Follow Slashdot blog updates by subscribing to our blog RSS feed

 



Forgot your password?
typodupeerror
Check out the new SourceForge HTML5 internet speed test! No Flash necessary and runs on all devices. ×

Comment My first reaction is never, but........ (Score 1) 258

Until March, 2014 I never, ever shared my passwords with anyone. Banking, Facebook, email, you name it and I wouldn't share it. On 24 March, 2014 my wife of 29 years died suddenly from a rapid onset of cancer. From "Gee, I'm not feeling so good" to GONE was less than two weeks. The last thing on my mind sitting in the hospital with her was getting all of her accounts and passwords. During our 29 years of marriage, I was in the U.S. Air Force for 20 of those and traveled quite a bit. She set up online bill paying and I never knew about a lot of the credit cards she had. Once she was gone it took close to 6 months to get everything straightened out with accounts that I had to pay but couldn't get logged into. When I would call the bank/credit card company/etc I was often given the response of "she needs to let us know you can handle her accounts before you can change the password". One company wouldn't even accept her death certificate as proof she wasn't here any more! I recently got remarried to one of my late wife's best friends. The first thing we did was put all of our accounts and passwords into KeePass. Security is good, but peace of mind for your loved ones it important too.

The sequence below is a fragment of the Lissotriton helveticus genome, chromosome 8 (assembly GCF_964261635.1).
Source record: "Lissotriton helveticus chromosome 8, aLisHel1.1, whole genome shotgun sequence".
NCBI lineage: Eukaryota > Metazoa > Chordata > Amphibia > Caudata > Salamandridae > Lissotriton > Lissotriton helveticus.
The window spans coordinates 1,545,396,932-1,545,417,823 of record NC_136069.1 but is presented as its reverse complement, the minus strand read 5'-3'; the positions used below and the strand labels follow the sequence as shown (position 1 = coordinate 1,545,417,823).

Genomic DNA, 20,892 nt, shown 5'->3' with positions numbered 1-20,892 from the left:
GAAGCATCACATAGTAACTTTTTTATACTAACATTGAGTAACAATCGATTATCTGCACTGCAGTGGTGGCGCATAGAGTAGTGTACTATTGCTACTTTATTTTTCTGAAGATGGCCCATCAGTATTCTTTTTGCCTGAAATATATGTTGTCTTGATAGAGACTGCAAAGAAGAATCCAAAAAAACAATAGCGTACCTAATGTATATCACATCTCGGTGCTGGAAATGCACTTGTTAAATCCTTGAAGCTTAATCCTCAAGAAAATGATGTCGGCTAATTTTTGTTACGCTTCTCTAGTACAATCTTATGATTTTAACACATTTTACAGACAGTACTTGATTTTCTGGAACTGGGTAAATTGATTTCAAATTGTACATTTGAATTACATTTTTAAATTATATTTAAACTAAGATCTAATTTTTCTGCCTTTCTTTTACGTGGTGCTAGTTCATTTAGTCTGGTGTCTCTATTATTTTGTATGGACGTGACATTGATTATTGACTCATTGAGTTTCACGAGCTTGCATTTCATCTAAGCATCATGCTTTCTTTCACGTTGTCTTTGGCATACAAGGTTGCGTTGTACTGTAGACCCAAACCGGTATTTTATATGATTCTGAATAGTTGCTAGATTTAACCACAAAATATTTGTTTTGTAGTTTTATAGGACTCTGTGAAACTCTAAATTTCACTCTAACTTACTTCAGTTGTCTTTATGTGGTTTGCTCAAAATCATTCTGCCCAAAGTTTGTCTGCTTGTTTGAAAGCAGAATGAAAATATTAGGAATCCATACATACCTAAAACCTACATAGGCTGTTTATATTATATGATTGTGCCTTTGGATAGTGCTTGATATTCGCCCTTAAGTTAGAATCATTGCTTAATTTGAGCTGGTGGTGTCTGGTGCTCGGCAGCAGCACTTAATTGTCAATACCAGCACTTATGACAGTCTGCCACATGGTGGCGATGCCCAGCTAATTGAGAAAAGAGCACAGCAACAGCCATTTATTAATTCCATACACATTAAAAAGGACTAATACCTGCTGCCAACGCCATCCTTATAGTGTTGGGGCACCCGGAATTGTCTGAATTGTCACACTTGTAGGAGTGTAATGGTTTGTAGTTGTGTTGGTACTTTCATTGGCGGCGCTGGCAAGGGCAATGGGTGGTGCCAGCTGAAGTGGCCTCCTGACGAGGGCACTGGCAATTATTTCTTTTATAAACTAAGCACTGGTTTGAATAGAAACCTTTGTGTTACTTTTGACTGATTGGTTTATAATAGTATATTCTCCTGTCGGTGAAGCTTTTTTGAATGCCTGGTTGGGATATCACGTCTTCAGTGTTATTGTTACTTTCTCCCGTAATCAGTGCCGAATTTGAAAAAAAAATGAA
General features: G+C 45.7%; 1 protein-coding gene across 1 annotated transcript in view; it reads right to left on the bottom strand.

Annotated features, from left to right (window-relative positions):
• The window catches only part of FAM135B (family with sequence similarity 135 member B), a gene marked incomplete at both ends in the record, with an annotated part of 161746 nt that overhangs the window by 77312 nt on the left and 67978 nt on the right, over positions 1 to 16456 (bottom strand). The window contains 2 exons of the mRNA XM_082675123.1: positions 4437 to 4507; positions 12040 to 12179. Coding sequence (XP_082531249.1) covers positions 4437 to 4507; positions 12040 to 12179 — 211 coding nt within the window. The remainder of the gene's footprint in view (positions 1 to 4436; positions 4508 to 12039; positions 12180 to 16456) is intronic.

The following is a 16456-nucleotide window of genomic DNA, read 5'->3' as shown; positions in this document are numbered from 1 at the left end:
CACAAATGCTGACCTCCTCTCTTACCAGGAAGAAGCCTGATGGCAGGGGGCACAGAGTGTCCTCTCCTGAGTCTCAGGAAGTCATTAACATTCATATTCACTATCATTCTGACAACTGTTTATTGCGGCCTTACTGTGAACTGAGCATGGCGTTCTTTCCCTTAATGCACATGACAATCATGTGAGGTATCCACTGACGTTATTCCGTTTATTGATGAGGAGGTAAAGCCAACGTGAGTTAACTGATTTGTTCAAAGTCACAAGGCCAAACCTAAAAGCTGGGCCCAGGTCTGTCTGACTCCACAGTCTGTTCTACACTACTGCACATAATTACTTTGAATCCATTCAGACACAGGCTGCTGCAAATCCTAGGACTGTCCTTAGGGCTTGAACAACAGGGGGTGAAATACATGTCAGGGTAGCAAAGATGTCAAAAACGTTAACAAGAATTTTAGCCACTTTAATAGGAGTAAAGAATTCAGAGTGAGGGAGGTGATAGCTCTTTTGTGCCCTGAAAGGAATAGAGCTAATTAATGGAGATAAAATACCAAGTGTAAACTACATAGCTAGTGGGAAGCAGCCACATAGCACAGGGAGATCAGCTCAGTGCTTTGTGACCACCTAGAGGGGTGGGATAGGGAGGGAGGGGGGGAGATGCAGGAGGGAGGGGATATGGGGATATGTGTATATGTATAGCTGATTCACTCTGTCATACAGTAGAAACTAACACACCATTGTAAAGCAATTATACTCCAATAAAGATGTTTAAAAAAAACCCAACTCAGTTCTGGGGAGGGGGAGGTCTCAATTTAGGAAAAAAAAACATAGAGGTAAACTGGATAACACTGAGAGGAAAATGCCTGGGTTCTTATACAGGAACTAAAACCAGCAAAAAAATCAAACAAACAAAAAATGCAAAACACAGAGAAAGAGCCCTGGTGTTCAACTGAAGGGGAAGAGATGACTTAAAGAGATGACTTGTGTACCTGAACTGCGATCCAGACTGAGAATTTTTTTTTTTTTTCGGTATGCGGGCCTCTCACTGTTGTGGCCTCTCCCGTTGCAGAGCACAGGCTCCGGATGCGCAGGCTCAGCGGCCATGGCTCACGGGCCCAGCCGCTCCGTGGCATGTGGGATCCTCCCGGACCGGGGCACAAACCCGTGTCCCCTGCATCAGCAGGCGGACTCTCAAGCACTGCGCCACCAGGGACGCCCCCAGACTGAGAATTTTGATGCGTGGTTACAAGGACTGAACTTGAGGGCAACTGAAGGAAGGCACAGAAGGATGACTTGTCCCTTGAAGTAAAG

Comment Fake Thermostats (Score 2, Interesting) 402

Several years ago, I was in a meeting about some building modifications at an Air Force Base that my squadron was relocating to. The base Civil Engineer asked if we would like thermostats on the walls, and my response was "Sure, it will be nice to adjust the temperatures in the offices." He looked at me and started laughing, and then with a straight face told me that most thermostats in government office buildings were for show only, and the real controls were in an obscure closet somewhere.
First Person Shooters (Games)

Code Review of Doom For the iPhone 161

Developer Fabien Sanglard has written a code review for id Software's iPhone port of Doom. It's an interesting look into how the original 1993 game (which he also reviewed to understand its rendering process) was adapted to a modern platform. "Just like Wolfenstein 3D, Doom was rendering a screenframe pixel per pixel. The only way to do this on iPhone with an acceptable framerate would be to use CoreSurface/CoreSurface.h framework. But it is unfortunately restricted and using it would prevent distribution on the AppStore. The only solution is to use OpenGL, but this comes with a few challenges: Doom was faking 3D with a 2D map. OpenGL needs real 3D vertices. More than 3D vertices, OpenGL needs data to be sent as triangles (among other things because they are easy to rasterize). But Doom sectors were made of arbitrary forms. Doom 1993's perspective was also faked, it was actually closer to an orthogonal projection than a perspective projection. Doom was using VGA palette indexing to perform special effect (red for damage, silver for invulnerable...)."
The Almighty Buck